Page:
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Clinical and Research News
Alzheimer’s Discovery Could Spur Drug Development
Psychiatric News
Volume 37 Number 20 page 28-28

The enzyme beta-secretase seems to be a culprit in early-onset Alzheimer’s. Now it appears to be one in late-onset Alzheimer’s as well.

The finding comes from Hiroaki Fukumoto, Ph.D., a research associate in neurology at Harvard Medical School; Michael Irizarry, M.D., an assistant professor of neurology at Harvard Medical School; and colleagues and is reported in the September Archives of Neurology.

In an accompanying editorial, Roger Rosenberg, M.D., editor of the journal, declared that the finding is "of critical importance as it provides a consistent and uniform view and linkage with the autosomal dominant, early-onset forms of Alzheimer’s."

For some time, the case has been building that early-onset Alzheimer’s is due to the buildup of senile plaques in the brain; that these plaques are composed of beta-amyloid protein; that beta-amyloid in turn derives from the amyloid precursor protein; and that beta-amyloid is split from the amyloid precursor protein by the enzymes gamma-secretase and beta-secretase. However, a number of Alzheimer’s investigators were skeptical that gamma-secretase and beta-secretase might play a role in late-onset Alzheimer’s, which is the kind that most people develop. The evidence now published by Fukumoto and his colleagues may well change their minds, at least as far as beta-secretase is concerned.

Fukumoto and his coworkers collected brain material from 61 persons who had died from late-onset Alzheimer’s and from 31 persons who had died from causes other than Alzheimer’s and who served as controls for the study. They exposed various areas of Alzheimer’s brains to new assays they had developed that measure both the amount and activity of beta-secretase. They also exposed the same areas of control brains to the same assays. They then compared the amount of beta-secretase in various areas of Alzheimer’s brains with the amount of beta-secretase in the same areas of control brains. They also compared the amount of beta-secretase activity in various areas of Alzheimer’s brains with that in the same areas of control brains.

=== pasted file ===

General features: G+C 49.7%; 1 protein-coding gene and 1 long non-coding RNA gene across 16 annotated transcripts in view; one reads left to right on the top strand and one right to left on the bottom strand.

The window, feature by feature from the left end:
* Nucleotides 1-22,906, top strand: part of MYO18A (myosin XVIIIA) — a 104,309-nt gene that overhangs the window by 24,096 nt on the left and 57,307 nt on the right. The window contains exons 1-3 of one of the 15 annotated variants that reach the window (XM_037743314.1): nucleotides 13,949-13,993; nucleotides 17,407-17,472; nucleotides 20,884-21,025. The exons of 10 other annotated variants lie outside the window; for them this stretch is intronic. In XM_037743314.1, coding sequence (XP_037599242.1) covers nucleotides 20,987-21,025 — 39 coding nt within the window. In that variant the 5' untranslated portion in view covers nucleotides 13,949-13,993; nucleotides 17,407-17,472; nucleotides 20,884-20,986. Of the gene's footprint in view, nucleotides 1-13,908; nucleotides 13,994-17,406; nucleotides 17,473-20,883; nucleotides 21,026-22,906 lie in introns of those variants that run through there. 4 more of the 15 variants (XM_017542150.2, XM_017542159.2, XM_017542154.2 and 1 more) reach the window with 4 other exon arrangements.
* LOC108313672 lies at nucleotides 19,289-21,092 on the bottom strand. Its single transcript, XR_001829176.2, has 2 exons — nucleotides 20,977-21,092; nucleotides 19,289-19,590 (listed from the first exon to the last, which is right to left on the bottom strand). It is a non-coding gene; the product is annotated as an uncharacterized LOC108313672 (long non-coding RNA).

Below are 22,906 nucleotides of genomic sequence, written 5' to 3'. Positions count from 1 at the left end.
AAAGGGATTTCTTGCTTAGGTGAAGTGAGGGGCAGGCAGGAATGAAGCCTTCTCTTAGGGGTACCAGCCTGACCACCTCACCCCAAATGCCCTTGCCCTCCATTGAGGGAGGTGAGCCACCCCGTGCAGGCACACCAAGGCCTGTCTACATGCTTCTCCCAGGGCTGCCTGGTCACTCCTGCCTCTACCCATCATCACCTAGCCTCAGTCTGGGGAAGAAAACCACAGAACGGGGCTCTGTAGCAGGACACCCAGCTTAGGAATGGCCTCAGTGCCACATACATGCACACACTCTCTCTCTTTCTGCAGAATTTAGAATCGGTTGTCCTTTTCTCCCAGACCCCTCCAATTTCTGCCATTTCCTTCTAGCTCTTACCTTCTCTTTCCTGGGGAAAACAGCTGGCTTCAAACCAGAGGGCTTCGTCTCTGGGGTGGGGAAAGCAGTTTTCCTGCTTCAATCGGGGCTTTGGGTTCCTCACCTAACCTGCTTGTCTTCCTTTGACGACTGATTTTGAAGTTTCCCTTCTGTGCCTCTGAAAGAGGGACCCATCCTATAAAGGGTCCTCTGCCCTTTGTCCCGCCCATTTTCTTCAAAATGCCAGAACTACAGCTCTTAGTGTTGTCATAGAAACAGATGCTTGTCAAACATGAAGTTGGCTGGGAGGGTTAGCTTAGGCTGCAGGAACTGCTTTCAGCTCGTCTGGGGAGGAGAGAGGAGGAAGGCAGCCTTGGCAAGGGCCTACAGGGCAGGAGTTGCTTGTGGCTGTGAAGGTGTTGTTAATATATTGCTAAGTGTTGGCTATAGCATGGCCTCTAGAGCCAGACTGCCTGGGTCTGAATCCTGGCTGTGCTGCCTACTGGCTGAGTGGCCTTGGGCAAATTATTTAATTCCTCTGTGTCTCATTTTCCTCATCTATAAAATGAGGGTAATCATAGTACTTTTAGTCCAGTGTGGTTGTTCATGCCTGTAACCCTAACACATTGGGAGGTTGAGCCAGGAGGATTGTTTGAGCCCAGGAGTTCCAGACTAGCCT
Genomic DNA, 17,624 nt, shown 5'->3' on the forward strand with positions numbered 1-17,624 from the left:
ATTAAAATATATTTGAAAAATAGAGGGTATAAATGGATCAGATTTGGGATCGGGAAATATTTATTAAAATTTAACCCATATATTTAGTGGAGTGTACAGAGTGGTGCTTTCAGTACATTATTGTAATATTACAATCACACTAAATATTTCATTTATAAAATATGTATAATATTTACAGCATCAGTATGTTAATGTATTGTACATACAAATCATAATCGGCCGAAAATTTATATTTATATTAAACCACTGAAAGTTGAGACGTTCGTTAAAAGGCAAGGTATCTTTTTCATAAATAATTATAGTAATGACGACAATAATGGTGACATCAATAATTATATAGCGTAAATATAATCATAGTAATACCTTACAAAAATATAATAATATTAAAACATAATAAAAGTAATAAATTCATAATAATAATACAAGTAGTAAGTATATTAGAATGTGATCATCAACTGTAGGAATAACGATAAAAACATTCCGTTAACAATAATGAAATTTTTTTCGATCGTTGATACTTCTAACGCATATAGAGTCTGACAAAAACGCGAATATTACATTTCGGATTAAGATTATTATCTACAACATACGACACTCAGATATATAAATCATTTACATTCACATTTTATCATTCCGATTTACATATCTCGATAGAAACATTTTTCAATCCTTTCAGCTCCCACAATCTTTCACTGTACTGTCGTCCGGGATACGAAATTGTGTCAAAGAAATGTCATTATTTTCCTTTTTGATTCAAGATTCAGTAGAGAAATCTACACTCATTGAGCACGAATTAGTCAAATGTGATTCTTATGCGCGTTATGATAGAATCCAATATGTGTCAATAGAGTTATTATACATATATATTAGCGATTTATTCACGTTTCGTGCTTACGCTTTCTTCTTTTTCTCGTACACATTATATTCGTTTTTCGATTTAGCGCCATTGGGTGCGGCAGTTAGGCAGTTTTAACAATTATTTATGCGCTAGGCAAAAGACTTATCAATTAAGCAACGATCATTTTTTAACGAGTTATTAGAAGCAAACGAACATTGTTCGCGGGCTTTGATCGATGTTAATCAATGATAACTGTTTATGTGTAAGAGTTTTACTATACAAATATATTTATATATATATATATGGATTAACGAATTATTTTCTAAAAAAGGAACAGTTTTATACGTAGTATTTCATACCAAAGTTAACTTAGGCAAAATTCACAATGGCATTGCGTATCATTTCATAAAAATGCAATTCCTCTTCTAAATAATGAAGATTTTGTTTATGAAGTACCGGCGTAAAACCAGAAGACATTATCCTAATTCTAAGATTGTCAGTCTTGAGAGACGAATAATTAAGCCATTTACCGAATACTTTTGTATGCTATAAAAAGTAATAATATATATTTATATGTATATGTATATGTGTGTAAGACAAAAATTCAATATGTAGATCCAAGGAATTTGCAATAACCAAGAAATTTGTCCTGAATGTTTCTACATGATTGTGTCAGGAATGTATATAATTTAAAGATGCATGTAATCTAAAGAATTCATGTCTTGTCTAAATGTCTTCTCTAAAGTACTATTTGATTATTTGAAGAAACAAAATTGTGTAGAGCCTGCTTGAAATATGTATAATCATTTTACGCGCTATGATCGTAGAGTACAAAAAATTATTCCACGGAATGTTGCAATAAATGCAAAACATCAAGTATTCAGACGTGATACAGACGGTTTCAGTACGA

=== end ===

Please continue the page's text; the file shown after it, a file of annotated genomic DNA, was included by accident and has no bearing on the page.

And as they reported, there was considerably more beta-secretase and beta-secretase activity in areas of the Alzheimer’s brains that are known to be afflicted with beta-amyloid plaques compared with the same areas in the control brains. The difference was highly significant statistically.

In contrast, there was not more beta-secretase and beta-secretase activity in areas of the Alzheimer’s patients’ brains that are known not to be afflicted with plaques as compared with the same areas in the control subjects’ brains.

These findings thus suggest that beta-secretase might be a major player in late-onset Alzheimer’s, just as it seems to be in the early-onset variety.

And, as Rosenberg asserted in his editorial, "Clearly, their data support beta-secretase activity as an important target for therapeutic intervention in Alzheimer’s. . . ." Indeed, some drug companies are searching for a compound that can counter beta-secretase activity and that might prove to be an effective and safe Alzheimer’s treatment (Psychiatric News, September 8).

The study was supported by grants from the National Institutes of Health, the Walters Family Foundation in New York City, and Takeda Chemical Industries in Osaka, Japan.

An abstract of the study, "Beta-secretase Protein and Activity Are Increased in the Neocortex in Alzheimer’s Disease," is posted on the Web at http://archneur.ama-assn.org/issues/current/abs/noc20210.html.

Arch Neurol2002591381

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